The Color of Hate

Monday, June 1, 2009

The attacks in Australia show us the ugly face of racism
It was high time that they reacted. With India toppling Aussies to gain the epithet of being the next team to beat in the world of cricket, the Aussies, it seems, have taken to a different route to settle scores. After allegations of racial abuse against Harbhajan Singh were quashed, the Aussies have decided to come hard at us with the same R-force that they pretend to abhor! Jokes aside, these are disturbing times.
When I saw the horrific images of a few teens bashing up an Indian being flashed on the television screen, I didn’t know how to react. The contempt was evident on the face of those guys as they drew pleasure in beating up a hapless guy black and blue. Racism is back to haunt us or should I say, is out of the closet to show its ugly face. Turning one’s head the other way does not mean that there are no problem areas. Discrimination based on the color of skin is like that Hit Me toy that springs back even after being punched in the face. The need is not to hit it hard but to deflate it. Such crimes need very stringent actions. Sadly, no one’s taking that.
I have stayed in the New York City, a place that is the most liberal if I may call it, for sometime. I might never have been subjected to any discrimination based on my color of skin upfront but I could sense the effort put in by many people I came to know to sound more genuine than they actually were. I couldn’t understand the need to proclaim one’s racial neutrality because if it actually was the case; there was no need to even talk about it. On deeper thinking, I felt that even we are to blame for the discrimination against us. I don’t think a lot of Indians carry themselves as equals in front of a ‘fair’ skinned man. If we ourselves are fascinated by the color of someone’s skin, we are bound to be treated in a different way.

Shravan Kumar battling for his life. The image raises the question - What is a developed country after all?

So, can we brand Australia as being racist because of the recent spate of attacks on Indians? I am not too sure. There has been growing resentment against Asians in particular after the rise of terrorism in the last decade or so. With people from Asian origin being involved in major terrorist attacks around the globe, the people of the countries under attack developed a wrong impression about the entire region. The only thing that the World knows about Afghanistan for example is that it was the safe haven for Al-Qaeda until the US dismantled the set up there. That is not a good introduction. There is a cultural divide too that adds to the woes. Remember the monkey-gate episode between Bhajji and Symonds? It turned out that the judge was okay with Bhajji abusing Symonds with a Maa Ki but not with the supposed monkey taunt. It would have been the other way round in India! The ignorance and the cultural divide might also have led to the increase in the levels of intolerance and thus in the number of attacks against Asians.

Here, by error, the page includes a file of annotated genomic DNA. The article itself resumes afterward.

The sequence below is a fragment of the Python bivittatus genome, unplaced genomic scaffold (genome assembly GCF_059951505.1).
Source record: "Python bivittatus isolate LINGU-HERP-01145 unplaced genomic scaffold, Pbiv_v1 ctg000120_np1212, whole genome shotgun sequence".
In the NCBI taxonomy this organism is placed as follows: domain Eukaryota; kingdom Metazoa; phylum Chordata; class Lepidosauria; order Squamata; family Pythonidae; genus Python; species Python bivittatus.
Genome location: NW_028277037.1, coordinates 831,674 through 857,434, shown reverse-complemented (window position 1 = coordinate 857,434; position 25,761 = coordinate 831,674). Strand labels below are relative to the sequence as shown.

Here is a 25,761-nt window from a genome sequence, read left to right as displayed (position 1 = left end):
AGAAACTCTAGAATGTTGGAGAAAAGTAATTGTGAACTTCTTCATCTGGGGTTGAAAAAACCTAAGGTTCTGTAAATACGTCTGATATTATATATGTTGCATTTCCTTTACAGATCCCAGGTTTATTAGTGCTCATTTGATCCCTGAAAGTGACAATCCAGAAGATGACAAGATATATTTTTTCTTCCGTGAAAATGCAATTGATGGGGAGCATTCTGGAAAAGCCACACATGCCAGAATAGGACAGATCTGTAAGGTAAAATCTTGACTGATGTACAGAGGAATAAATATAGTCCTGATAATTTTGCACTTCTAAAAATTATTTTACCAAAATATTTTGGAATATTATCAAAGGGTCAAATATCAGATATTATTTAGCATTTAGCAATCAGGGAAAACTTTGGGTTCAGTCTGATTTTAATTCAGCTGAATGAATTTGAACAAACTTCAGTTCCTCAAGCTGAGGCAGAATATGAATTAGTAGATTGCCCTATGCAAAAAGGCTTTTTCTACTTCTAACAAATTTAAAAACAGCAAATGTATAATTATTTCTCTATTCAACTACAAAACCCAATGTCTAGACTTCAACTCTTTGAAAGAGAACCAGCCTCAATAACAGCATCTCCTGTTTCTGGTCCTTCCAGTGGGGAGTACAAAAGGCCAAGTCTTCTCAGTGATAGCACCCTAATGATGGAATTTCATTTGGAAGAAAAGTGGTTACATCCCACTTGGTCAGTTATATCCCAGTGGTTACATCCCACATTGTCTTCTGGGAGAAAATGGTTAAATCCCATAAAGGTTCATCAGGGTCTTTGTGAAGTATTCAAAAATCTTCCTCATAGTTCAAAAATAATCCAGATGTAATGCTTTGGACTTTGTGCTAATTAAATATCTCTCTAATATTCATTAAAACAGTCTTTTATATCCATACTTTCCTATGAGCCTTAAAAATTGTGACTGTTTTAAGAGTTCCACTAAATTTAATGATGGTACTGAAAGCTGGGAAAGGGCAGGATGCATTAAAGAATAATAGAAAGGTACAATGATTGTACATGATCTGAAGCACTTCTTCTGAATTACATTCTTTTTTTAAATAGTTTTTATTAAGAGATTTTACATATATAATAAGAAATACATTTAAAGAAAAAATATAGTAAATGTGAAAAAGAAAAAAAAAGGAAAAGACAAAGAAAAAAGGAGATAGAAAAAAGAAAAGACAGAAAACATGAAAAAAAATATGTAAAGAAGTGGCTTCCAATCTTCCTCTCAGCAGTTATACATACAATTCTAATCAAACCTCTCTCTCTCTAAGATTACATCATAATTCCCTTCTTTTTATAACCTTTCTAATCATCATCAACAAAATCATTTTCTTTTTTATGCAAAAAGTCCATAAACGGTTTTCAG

It is not as if there is a sudden surge in such incidents. A lot of what is happening may also be attributed to the media attention. It is not that Indians were not beaten in Australia earlier. It’s just that the situation is in the limelight now. Having said that, I would be foolish to rule out the unfounded feeling of racial superiority that’s entrenched in the minds of a lot of people from countries like England, Australia and France. It is very much there and too evident to be missed out. It is important to raise a strong protest against the discrimination and the inhuman acts of violence that has the whole Indian community living under the clouds of fear. It is not that they have moved to these countries illegally. We have Indian students in Australia on full time scholarships, doctors, engineers and other people who are contributing proactively to Australian economy and growth. There has to be a more just way to handle this than with a simple admittance of lapses. Australia must show its real intent before the situation gets murkier.

The New Year eve incident of Mumbai. The culprits, if caught, faced imprisonment for just one year. Is that the right compensation for the scar that the girl would carry forever?

However, an action by the Australian Government is not where the buck stops. In the entire furor created over the recent attacks, we have forgotten how we have been treating foreigners in our own land. True, it’s not of the racial kind but equally heinous. There have been umpteen cases of foreign tourists being befriended and then raped, robbed or murdered and we thought that predation was not a part of a civilized society? If we are demanding swift actions against the brutality committed on our kith and kin living abroad, where do we stand on handling such matters in our own land? The athiti dewo bhava motto that’s termed a tradition in India seems nothing more than a farce in real terms. Leave aside the foreigners, what has been done about the MNS hitting out at the North Indians and the Assam-Bihar tussle and acts of violence in recent times? Isn’t it imperative on the Government to come down heavily on the perpetrators of such crimes in India to send out a strong message? Discrimination in any form is highly objectionable. Action and not words is the call of the hour.

As I squirm seeing the images of battered young men being flashed on the TV screens, there is a larger question that pricks me – Is this evolution after all?


Anonymous said...

The Australian police is blaming the community for commuting late in the nights and carrying ipods and such items. What is the role of Police then?

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